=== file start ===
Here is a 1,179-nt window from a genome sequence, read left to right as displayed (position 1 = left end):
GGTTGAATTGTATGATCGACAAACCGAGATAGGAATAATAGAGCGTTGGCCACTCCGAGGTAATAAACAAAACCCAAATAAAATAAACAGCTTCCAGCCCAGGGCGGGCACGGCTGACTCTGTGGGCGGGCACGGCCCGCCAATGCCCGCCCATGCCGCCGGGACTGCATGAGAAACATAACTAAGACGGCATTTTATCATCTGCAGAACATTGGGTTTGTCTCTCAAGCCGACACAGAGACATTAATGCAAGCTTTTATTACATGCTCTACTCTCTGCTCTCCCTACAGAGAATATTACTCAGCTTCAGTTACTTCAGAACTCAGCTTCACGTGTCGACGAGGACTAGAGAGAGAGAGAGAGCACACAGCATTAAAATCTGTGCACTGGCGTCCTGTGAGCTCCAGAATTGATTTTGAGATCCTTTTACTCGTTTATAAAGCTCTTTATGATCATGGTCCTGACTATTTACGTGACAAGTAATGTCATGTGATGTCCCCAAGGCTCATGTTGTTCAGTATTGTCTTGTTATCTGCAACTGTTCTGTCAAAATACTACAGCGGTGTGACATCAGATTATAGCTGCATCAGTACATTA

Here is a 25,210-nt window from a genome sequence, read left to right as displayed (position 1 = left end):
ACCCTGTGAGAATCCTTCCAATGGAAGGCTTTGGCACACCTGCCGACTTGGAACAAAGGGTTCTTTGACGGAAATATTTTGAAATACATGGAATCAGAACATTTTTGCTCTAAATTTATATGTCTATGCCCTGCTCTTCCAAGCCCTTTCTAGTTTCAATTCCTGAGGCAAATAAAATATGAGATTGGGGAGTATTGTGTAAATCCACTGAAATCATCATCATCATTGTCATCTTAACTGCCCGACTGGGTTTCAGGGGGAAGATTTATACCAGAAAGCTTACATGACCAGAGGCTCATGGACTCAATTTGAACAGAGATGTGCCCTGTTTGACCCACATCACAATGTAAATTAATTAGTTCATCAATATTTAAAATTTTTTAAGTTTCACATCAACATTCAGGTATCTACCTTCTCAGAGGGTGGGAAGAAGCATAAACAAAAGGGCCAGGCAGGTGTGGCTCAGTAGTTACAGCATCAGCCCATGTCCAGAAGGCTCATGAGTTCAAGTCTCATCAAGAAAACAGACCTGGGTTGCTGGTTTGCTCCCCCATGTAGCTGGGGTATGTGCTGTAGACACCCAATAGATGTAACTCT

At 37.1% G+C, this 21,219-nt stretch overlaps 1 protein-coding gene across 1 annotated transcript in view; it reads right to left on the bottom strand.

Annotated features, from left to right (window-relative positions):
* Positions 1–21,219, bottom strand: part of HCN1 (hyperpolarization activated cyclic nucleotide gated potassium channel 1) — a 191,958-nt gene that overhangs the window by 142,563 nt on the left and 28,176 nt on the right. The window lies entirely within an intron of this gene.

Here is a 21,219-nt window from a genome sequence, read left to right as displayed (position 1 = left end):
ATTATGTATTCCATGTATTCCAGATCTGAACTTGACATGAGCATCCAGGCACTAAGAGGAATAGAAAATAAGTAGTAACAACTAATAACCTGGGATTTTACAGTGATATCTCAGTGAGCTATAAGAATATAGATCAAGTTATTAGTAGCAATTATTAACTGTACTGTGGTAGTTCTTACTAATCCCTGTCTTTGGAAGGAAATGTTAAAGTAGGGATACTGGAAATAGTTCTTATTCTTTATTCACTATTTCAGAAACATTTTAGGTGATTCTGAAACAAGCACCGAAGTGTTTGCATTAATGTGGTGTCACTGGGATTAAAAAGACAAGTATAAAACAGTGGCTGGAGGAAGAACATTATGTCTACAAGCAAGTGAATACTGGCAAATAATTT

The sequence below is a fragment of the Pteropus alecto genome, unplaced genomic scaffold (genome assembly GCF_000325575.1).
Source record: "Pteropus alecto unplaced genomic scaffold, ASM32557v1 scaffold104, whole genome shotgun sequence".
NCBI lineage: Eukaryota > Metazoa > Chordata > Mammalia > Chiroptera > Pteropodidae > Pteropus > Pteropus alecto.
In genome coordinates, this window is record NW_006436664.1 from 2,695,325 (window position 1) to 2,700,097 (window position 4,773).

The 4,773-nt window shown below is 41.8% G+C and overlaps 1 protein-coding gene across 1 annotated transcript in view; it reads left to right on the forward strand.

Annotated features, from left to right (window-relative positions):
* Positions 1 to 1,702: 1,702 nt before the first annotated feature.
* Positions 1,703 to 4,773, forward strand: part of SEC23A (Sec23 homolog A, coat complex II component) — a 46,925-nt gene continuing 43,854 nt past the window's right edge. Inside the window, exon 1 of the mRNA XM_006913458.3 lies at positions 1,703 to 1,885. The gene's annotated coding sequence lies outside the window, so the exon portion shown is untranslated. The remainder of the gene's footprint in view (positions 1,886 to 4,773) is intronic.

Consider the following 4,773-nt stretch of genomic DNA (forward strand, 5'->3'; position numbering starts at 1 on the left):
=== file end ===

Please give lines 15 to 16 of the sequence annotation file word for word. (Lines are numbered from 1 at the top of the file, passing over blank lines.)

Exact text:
Annotated features, from left to right (window-relative positions):
* Positions 1 to 1,702: 1,702 nt before the first annotated feature.